I only noticed this within the last few months.
Flash forward to this week.
The last five items I ordered online, were delivered, with factory seals broken, and one item not even in original packaging. These were purchased from the world's richest man's store.
I go to their policy, and it is within the bounds of their policy.
What is further interesting, is 3 of the items were purchased when the price dropped--and so, when I elect to return, the only option is to get a refund, not a replacement.
My buddy says this is the way it is. I think this mainly started happening when they instituted "FREE Returns." Meaning prior, there was supposed to be a reason for the return, or customer paid shipping. Now, it's all free, so there has to be a massive amount of products going back likely in "saleable" condition.
Yes I am a shareholder and the shares are through the roof. But still I don't like it as a consumer. my .02
You can say "amazon" here. No reason not to. I've only gotten items from amazon that I could tell were used on rare occasion, and no, it doesn't bother me if the item is really Like New. Many people try something once and return it because it just isn't for them--maybe they misunderstood the item description--or they couldn't figure out how to get it to work (RTFM), but I can. Of course I don't want to receive an item somebody returned because it truly doesn't work. I think that's only happened once to me with amazon.
At least in 2019, amazon would usually not restock (and then reship as new) returned inexpensive items. Who knows what counts as "inexpensive." Under $10, sure, but maybe $25 or higher. It's just not worth it to them, because it takes too much time to get the returned item back into inventory, and the risk of a re-return is high. They usually resell these by the mystery-pallet-load as is, final sale, to people who understand they're buying returned items that could be a great deal or may not: https://www.reveelgroup.com/what-happens-after-consumers-ret...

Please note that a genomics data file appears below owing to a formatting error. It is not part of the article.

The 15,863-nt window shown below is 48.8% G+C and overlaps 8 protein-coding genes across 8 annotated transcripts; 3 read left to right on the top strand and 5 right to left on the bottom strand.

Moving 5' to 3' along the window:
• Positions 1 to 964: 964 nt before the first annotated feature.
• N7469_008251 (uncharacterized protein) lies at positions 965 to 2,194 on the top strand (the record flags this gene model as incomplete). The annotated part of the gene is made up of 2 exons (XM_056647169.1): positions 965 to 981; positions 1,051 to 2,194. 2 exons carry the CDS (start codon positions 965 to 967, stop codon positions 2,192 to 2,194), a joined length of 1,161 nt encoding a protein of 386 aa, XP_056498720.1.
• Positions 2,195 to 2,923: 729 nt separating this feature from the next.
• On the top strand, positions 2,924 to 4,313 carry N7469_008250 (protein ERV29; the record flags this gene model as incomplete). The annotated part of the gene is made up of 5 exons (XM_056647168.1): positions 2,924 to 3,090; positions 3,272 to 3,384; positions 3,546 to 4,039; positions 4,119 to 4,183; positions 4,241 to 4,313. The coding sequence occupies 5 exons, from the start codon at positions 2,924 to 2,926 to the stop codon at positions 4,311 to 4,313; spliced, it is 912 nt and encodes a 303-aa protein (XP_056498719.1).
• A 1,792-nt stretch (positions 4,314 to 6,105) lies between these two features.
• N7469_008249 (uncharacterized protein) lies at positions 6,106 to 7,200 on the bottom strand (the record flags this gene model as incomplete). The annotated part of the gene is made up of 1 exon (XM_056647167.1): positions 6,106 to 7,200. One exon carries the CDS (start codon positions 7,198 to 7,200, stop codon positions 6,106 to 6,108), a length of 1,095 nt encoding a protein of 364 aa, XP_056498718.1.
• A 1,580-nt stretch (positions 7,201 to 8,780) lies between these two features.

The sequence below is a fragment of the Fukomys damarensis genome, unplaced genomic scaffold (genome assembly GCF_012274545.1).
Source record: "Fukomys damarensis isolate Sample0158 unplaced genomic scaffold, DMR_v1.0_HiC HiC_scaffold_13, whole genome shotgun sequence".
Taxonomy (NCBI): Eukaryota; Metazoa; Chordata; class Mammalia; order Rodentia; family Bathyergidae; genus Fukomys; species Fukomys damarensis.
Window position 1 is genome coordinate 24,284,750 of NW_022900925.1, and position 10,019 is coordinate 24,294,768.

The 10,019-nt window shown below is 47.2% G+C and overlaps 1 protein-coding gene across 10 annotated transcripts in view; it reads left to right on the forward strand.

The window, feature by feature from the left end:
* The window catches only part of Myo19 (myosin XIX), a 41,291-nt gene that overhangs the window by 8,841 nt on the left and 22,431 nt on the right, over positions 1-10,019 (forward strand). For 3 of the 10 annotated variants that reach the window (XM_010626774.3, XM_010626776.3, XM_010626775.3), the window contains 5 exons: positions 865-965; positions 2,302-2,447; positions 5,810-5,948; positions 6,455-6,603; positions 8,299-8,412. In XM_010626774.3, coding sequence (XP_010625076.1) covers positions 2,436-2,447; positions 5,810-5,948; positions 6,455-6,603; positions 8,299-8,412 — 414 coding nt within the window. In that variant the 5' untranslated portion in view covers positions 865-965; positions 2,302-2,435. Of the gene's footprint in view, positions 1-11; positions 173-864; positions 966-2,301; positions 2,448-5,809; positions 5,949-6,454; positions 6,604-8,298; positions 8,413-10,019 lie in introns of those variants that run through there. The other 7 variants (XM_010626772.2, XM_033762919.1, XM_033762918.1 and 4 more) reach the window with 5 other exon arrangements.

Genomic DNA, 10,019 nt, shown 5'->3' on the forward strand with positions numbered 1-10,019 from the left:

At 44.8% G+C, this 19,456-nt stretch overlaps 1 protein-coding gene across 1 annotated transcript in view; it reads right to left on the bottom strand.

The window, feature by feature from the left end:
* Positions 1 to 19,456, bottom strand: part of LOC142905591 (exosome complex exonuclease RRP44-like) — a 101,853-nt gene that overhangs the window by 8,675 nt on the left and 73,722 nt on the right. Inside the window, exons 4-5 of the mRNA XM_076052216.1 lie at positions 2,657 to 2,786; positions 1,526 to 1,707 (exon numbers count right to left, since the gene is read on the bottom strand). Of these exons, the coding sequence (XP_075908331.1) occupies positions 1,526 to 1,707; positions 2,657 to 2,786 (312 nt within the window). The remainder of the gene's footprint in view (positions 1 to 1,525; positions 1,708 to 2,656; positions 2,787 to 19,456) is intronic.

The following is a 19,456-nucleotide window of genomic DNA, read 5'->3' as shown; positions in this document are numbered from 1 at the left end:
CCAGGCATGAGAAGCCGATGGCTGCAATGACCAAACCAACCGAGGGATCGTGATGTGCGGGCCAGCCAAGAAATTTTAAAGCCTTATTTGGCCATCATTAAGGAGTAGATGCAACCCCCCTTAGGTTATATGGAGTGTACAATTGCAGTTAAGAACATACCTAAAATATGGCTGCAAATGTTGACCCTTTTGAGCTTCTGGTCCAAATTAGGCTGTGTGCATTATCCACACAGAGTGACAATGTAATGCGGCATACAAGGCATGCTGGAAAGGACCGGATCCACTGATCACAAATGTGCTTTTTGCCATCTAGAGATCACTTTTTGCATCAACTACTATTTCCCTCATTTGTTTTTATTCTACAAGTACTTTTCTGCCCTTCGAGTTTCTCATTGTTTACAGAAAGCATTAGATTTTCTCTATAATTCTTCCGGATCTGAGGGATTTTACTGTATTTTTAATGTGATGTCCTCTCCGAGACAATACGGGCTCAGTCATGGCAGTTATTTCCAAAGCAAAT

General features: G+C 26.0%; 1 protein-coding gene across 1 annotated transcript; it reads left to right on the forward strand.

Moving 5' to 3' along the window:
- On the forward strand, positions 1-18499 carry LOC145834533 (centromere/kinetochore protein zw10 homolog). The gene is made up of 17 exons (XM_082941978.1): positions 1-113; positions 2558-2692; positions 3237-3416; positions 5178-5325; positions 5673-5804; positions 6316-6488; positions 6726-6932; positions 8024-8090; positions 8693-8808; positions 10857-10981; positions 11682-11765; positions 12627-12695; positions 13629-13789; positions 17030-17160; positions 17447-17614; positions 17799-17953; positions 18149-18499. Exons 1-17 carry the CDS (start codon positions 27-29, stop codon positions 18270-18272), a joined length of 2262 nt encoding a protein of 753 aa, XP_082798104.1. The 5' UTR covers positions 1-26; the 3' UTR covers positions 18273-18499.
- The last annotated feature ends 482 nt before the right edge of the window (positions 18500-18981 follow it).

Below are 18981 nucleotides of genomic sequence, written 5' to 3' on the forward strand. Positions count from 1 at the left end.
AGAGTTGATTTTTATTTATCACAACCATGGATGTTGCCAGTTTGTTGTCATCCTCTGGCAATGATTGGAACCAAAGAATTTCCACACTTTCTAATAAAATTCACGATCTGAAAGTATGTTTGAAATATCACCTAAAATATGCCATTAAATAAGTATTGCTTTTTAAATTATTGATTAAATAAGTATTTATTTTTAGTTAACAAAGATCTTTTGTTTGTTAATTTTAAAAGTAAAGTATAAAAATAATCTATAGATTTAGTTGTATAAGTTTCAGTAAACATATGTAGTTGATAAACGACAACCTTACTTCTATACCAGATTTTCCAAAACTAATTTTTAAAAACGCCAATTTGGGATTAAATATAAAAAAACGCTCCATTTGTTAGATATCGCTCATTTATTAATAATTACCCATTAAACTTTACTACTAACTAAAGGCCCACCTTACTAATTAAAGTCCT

Keep in mind though, that it may be a totally different game with items shipped by third-party sellers on amazon. Those should always be identified as such on the amazon website to buyers who are paying attention, and the experiences in ordering those are not always but are more likely to be very disappointing, so study the third-party seller reviews (different from the item reviews--the item may have been shipped by somebody else) very carefully before ordering.
from the store with the bullseye logo. Opened it up at the house and it had caked-on pasta dough in it. Was miffed to say the least but at least i got an exchange after driving back to the store.
Amazon sells the same product from many vendors, and the ordering system handles the sale. So let's say I give Amazon 100 pair of Jockey brand men’s underwear, style XYZ 36 inch waist to sell for me. Amazon also buys direct from Jockey 100 copies of the exact same product for sell under the conditions “filled and shipped by Amazon”. All the underwear I supplied as a vendor are placed in the same stock bin where Jockey’s are kept and a computer handles who made the purchase and a robot (most likely) draws the product from the bin. That robot doesn’t know which packages in the bin are sourced from me or from Jockey. But in this example, you have 50/50 chance of getting something from me or Jockey. Those from Jockey are likely new in sealed packages. From me, they could be overstock items, returns, etc.